CHRISTINA SCHLESINGER is a wickedly interesting, unapologetic, and high-spirited visual artist whose erotic works were featured in a “pop-up” exhibition at the Leslie Lohman Museum in New York’s Soho district in late January.
The show was called Tomboys, and it featured 36 paintings of butch females by the artist, many of them self-portraits painted onto T-shirts and other articles of clothing. In self-portraits based on old photographs of herself, Schlesinger tomboyishly mugs for the camera. Her portrayals collapse time and space like the pages from a lesbian version of Proust’s In Search of Lost Time, detailing the sweetness of lost time and memory. Yet the artist’s images are not just about her own memories but speak with wit and compassion to every tomboy who has felt same-sex desire and loved another girl.
Schlesinger came of age in the 1970s, at the dawn of the gay liberation era but a time when gay men and lesbians were still reviled and ostracized and known only by names like homo, sissy, faggot, bull dyke, lesbo, and queer. Even as late as the 1990s, the idea that a lesbian artist would dare to depict her authentic sexual self, much less display same-sex eroticism in a public context, was unthinkable. It was against this backdrop that Schlesinger began to create images depicting her own coming of age and the various sexual practices and pleasures of women loving women.
But finding an outlet for her work would prove another matter. Boyish girls with stiff dildos on their hands and knees adoring their girlfriends were the stuff of future lesbian wet dreams. In the 1990s, images of lesbian sexual desire did not figure prominently in the mainstream, or even the underground, art world. Only in 2015, and only because the Leslie-Lohman Museum made it happen, was this aspect of Schlesinger’s pioneering work shown to the general public. When this work was first created—even though she was well-known for her landscapes and other paintings, and even though heterosexual (and even gay male) art was experiencing a new period of sexual freedom—she couldn’t find a venue for it. The idea of parting and penetrating another women with a dildo, something that’s taken for granted today among lesbians, was taboo.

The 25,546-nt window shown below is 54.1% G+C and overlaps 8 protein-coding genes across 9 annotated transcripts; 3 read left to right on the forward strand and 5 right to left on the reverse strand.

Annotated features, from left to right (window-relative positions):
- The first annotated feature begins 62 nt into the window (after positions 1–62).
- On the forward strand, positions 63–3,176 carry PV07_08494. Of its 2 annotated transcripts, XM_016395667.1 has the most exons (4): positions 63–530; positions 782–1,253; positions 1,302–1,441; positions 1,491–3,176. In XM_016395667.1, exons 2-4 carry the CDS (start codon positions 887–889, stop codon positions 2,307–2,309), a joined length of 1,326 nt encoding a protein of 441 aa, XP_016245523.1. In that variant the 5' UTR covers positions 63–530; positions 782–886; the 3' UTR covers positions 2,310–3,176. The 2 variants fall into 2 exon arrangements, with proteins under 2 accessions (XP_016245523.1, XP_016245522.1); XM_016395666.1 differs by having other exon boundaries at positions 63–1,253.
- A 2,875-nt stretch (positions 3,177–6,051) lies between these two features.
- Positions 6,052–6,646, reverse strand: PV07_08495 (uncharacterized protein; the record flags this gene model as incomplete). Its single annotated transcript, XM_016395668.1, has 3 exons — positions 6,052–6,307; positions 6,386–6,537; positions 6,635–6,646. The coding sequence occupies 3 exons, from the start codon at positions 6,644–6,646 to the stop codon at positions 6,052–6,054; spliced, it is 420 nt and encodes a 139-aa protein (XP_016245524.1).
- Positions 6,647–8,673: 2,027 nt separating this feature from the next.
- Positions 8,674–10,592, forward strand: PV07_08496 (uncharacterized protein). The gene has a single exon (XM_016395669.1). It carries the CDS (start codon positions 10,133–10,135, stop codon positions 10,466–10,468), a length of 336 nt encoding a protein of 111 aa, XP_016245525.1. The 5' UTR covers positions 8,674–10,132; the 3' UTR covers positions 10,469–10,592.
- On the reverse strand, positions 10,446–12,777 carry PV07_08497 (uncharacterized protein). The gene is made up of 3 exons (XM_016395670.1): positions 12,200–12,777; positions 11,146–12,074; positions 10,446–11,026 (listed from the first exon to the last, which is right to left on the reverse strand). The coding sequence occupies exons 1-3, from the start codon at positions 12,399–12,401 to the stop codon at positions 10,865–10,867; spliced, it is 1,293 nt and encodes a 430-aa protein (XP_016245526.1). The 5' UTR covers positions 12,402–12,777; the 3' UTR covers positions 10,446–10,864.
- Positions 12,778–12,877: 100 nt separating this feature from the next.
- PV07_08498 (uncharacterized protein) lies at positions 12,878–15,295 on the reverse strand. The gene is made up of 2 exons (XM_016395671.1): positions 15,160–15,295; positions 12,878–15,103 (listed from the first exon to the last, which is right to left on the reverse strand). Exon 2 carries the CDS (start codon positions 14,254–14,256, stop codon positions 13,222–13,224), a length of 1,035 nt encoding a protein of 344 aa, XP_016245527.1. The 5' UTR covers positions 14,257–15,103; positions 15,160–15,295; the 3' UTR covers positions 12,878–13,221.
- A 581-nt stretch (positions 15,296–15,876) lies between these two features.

As an out lesbian, Schlesinger put herself in a dangerous position by being overtly joyous about lesbian sex and declaring herself to be the subject of her art. She wasn’t out to shock anyone but was only rendering her lesbian desire and illustrating the erotic pleasure she derived from making love to women. Her intimate drawings depicting, say, a woman using a dildo to part the folds of a lover’s vagina, were considered outragous at the time. This kind of imagery is repeated in slightly differing variations throughout the series, showing lesbian erotic desire as simply a part of nature.
It is gratifying to me as an art critic and a lesbian to think that after 22 years of gathering dust in her studio, these works can finally be exhibited—all because a curator named Cupid Ojala believed that Schlesinger’s work would make a new generation aware of how far we have come. My only regret is that these pop-up shows are so short-lived, so her work was on display for far too short a time. However, a good introduction to her work can be found on her website (www.christinaschlesinger.com).
I communicated with Christina on-line in late December about her forthcoming show.